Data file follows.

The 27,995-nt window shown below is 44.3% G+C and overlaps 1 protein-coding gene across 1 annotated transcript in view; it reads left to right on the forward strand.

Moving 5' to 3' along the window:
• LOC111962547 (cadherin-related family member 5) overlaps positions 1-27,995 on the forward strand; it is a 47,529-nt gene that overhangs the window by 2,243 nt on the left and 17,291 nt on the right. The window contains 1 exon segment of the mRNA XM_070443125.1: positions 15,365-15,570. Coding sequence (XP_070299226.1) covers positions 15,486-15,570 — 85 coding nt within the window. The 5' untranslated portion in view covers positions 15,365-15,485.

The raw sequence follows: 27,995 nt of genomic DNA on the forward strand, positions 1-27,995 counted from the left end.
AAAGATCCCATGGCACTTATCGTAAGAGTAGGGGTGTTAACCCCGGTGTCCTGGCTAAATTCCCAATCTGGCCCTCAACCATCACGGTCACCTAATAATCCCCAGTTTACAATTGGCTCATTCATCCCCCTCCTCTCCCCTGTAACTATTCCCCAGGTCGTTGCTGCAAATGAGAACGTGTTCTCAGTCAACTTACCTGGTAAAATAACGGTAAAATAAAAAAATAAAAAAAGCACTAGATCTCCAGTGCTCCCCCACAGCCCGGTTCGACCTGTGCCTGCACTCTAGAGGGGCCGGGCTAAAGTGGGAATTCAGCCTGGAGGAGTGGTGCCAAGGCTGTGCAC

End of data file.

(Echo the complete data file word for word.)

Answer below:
The 27,995-nt window shown below is 44.3% G+C and overlaps 1 protein-coding gene across 1 annotated transcript in view; it reads left to right on the forward strand.

Moving 5' to 3' along the window:
• LOC111962547 (cadherin-related family member 5) overlaps positions 1-27,995 on the forward strand; it is a 47,529-nt gene that overhangs the window by 2,243 nt on the left and 17,291 nt on the right. The window contains 1 exon segment of the mRNA XM_070443125.1: positions 15,365-15,570. Coding sequence (XP_070299226.1) covers positions 15,486-15,570 — 85 coding nt within the window. The 5' untranslated portion in view covers positions 15,365-15,485.

The raw sequence follows: 27,995 nt of genomic DNA on the forward strand, positions 1-27,995 counted from the left end.
AAAGATCCCATGGCACTTATCGTAAGAGTAGGGGTGTTAACCCCGGTGTCCTGGCTAAATTCCCAATCTGGCCCTCAACCATCACGGTCACCTAATAATCCCCAGTTTACAATTGGCTCATTCATCCCCCTCCTCTCCCCTGTAACTATTCCCCAGGTCGTTGCTGCAAATGAGAACGTGTTCTCAGTCAACTTACCTGGTAAAATAACGGTAAAATAAAAAAATAAAAAAAGCACTAGATCTCCAGTGCTCCCCCACAGCCCGGTTCGACCTGTGCCTGCACTCTAGAGGGGCCGGGCTAAAGTGGGAATTCAGCCTGGAGGAGTGGTGCCAAGGCTGTGCAC